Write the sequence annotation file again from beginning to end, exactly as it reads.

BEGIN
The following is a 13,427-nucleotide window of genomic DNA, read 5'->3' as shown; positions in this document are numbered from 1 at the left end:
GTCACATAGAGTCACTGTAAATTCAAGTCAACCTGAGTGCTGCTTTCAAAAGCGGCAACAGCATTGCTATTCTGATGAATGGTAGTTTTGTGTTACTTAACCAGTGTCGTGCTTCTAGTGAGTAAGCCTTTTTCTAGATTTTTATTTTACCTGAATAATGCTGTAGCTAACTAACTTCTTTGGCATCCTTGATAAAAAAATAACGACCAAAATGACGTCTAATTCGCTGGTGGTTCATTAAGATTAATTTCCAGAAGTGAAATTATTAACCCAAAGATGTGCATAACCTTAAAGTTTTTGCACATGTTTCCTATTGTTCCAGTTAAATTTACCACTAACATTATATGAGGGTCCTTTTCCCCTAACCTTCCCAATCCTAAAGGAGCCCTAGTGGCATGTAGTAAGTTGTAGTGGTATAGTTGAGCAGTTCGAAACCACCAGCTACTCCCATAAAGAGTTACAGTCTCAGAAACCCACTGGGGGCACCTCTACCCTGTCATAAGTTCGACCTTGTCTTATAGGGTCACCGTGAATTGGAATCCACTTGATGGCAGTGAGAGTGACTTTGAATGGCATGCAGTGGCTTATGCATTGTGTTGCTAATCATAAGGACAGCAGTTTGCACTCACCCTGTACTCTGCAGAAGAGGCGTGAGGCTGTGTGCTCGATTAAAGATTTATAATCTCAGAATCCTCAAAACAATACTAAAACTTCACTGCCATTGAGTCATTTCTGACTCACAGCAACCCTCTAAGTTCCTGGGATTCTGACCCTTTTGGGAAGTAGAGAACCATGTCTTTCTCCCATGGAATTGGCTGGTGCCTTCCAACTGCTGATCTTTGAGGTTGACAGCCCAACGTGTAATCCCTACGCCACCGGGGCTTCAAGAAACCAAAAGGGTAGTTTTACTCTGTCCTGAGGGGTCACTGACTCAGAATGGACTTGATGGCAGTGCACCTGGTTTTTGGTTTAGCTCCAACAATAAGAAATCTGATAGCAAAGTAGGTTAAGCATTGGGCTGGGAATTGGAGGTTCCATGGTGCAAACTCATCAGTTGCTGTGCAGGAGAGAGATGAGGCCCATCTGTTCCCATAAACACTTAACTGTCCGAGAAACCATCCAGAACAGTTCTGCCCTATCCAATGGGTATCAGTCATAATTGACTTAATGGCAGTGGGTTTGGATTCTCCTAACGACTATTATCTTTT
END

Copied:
The following is a 13,427-nucleotide window of genomic DNA, read 5'->3' as shown; positions in this document are numbered from 1 at the left end:
GTCACATAGAGTCACTGTAAATTCAAGTCAACCTGAGTGCTGCTTTCAAAAGCGGCAACAGCATTGCTATTCTGATGAATGGTAGTTTTGTGTTACTTAACCAGTGTCGTGCTTCTAGTGAGTAAGCCTTTTTCTAGATTTTTATTTTACCTGAATAATGCTGTAGCTAACTAACTTCTTTGGCATCCTTGATAAAAAAATAACGACCAAAATGACGTCTAATTCGCTGGTGGTTCATTAAGATTAATTTCCAGAAGTGAAATTATTAACCCAAAGATGTGCATAACCTTAAAGTTTTTGCACATGTTTCCTATTGTTCCAGTTAAATTTACCACTAACATTATATGAGGGTCCTTTTCCCCTAACCTTCCCAATCCTAAAGGAGCCCTAGTGGCATGTAGTAAGTTGTAGTGGTATAGTTGAGCAGTTCGAAACCACCAGCTACTCCCATAAAGAGTTACAGTCTCAGAAACCCACTGGGGGCACCTCTACCCTGTCATAAGTTCGACCTTGTCTTATAGGGTCACCGTGAATTGGAATCCACTTGATGGCAGTGAGAGTGACTTTGAATGGCATGCAGTGGCTTATGCATTGTGTTGCTAATCATAAGGACAGCAGTTTGCACTCACCCTGTACTCTGCAGAAGAGGCGTGAGGCTGTGTGCTCGATTAAAGATTTATAATCTCAGAATCCTCAAAACAATACTAAAACTTCACTGCCATTGAGTCATTTCTGACTCACAGCAACCCTCTAAGTTCCTGGGATTCTGACCCTTTTGGGAAGTAGAGAACCATGTCTTTCTCCCATGGAATTGGCTGGTGCCTTCCAACTGCTGATCTTTGAGGTTGACAGCCCAACGTGTAATCCCTACGCCACCGGGGCTTCAAGAAACCAAAAGGGTAGTTTTACTCTGTCCTGAGGGGTCACTGACTCAGAATGGACTTGATGGCAGTGCACCTGGTTTTTGGTTTAGCTCCAACAATAAGAAATCTGATAGCAAAGTAGGTTAAGCATTGGGCTGGGAATTGGAGGTTCCATGGTGCAAACTCATCAGTTGCTGTGCAGGAGAGAGATGAGGCCCATCTGTTCCCATAAACACTTAACTGTCCGAGAAACCATCCAGAACAGTTCTGCCCTATCCAATGGGTATCAGTCATAATTGACTTAATGGCAGTGGGTTTGGATTCTCCTAACGACTATTATCTTTT